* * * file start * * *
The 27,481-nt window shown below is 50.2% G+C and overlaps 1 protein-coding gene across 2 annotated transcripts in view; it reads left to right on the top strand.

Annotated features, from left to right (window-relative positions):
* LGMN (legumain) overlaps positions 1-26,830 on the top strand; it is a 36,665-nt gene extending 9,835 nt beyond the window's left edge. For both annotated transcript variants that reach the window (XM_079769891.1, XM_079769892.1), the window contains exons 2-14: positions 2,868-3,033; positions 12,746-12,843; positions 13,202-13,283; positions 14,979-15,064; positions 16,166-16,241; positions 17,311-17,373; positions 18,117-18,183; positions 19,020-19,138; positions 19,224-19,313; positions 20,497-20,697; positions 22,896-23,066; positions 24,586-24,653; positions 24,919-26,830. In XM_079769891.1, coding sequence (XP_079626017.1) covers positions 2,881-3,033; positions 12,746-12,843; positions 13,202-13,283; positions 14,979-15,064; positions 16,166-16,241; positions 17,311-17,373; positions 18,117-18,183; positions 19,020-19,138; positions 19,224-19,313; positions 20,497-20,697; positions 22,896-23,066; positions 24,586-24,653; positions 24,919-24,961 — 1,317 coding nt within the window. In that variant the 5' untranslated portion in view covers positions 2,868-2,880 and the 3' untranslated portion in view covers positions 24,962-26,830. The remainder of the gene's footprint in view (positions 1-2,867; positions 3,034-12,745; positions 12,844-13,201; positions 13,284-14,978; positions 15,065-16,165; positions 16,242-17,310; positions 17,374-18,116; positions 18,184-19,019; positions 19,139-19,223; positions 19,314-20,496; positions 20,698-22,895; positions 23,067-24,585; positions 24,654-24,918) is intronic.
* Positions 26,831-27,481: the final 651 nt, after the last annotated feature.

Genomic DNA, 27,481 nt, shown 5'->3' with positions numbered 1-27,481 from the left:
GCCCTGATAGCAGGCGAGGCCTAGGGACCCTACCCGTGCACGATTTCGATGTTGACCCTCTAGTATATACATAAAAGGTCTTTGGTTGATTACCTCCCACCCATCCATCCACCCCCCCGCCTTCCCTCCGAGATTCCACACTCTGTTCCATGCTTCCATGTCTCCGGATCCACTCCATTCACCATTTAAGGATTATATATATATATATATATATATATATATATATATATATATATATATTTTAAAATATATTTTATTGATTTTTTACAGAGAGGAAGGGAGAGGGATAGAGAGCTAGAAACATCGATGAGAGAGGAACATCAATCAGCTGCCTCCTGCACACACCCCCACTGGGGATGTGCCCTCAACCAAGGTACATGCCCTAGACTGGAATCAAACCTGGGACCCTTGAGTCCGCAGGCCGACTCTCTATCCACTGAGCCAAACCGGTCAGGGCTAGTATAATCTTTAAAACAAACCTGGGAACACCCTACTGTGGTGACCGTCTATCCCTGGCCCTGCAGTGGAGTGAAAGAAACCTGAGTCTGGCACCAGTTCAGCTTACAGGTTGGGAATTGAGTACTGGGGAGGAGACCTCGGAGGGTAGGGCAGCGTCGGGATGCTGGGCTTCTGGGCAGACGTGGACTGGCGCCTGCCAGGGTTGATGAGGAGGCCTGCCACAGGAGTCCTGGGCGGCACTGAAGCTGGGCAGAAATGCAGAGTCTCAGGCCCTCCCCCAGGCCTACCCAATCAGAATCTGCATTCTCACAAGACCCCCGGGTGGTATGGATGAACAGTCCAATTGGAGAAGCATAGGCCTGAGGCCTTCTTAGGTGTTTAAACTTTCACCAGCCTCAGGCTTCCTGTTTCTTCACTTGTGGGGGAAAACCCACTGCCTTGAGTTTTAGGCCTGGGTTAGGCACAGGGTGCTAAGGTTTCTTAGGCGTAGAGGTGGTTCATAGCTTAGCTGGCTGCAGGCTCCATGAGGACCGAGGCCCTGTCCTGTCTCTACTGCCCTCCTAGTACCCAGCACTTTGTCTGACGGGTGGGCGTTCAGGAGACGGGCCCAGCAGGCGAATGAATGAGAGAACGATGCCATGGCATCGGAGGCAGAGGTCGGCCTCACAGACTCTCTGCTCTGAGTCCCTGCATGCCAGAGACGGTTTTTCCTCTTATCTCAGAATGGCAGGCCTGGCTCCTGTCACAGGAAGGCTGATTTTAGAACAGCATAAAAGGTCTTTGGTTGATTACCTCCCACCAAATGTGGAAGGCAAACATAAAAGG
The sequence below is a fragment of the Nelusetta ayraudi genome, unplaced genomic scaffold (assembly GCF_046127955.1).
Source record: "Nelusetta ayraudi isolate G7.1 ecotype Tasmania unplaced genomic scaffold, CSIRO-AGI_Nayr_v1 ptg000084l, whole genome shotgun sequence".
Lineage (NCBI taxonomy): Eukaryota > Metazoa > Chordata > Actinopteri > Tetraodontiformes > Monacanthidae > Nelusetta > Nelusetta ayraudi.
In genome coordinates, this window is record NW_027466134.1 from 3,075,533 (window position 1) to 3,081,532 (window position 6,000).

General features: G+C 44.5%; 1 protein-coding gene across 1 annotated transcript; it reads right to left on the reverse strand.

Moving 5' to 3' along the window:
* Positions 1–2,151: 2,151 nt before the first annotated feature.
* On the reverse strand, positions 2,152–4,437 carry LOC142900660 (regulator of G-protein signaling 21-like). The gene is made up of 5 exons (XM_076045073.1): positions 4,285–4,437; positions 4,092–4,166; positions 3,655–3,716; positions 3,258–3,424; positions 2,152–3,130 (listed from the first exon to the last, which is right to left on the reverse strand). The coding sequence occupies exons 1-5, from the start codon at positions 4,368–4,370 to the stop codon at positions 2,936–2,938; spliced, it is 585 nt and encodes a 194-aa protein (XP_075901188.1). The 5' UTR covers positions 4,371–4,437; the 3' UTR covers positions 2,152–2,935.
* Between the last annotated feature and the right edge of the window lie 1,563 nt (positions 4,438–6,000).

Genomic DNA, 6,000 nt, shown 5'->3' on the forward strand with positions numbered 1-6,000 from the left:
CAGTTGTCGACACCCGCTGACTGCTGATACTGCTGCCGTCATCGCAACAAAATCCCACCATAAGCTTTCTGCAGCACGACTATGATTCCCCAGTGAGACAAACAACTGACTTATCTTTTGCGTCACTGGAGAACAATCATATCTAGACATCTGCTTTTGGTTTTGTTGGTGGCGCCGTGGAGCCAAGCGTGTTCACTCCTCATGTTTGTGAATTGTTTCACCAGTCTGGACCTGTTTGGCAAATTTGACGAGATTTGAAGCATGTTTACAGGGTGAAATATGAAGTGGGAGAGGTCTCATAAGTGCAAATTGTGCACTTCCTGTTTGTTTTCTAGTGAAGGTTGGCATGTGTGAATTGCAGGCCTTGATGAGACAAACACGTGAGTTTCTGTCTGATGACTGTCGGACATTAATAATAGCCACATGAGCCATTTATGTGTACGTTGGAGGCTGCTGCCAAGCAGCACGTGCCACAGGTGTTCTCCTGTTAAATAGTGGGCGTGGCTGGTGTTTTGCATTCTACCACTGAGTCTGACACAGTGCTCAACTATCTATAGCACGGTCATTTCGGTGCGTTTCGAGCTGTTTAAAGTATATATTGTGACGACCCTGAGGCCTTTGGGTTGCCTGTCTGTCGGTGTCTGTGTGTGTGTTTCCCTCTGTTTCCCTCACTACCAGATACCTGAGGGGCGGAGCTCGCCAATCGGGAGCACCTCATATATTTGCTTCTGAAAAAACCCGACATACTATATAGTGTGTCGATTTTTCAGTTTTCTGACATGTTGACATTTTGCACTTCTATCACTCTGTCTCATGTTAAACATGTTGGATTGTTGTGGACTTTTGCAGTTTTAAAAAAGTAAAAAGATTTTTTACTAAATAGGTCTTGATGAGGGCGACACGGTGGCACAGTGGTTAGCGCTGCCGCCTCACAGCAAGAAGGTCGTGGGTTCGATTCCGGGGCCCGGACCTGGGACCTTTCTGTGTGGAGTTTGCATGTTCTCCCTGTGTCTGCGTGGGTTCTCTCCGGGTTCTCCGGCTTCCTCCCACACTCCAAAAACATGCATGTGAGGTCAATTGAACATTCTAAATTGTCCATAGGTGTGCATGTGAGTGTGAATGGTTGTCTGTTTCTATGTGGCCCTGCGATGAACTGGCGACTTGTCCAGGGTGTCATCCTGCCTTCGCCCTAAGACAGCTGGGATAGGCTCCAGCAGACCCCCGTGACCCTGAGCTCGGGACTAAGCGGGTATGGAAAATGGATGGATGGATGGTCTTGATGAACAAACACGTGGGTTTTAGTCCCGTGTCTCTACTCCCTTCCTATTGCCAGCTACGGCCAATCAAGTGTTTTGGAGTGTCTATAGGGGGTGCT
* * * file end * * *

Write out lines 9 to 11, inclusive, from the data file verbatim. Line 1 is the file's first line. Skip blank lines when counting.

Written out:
Lineage (NCBI taxonomy): Eukaryota > Metazoa > Chordata > Actinopteri > Tetraodontiformes > Monacanthidae > Nelusetta > Nelusetta ayraudi.
In genome coordinates, this window is record NW_027466134.1 from 3,075,533 (window position 1) to 3,081,532 (window position 6,000).

General features: G+C 44.5%; 1 protein-coding gene across 1 annotated transcript; it reads right to left on the reverse strand.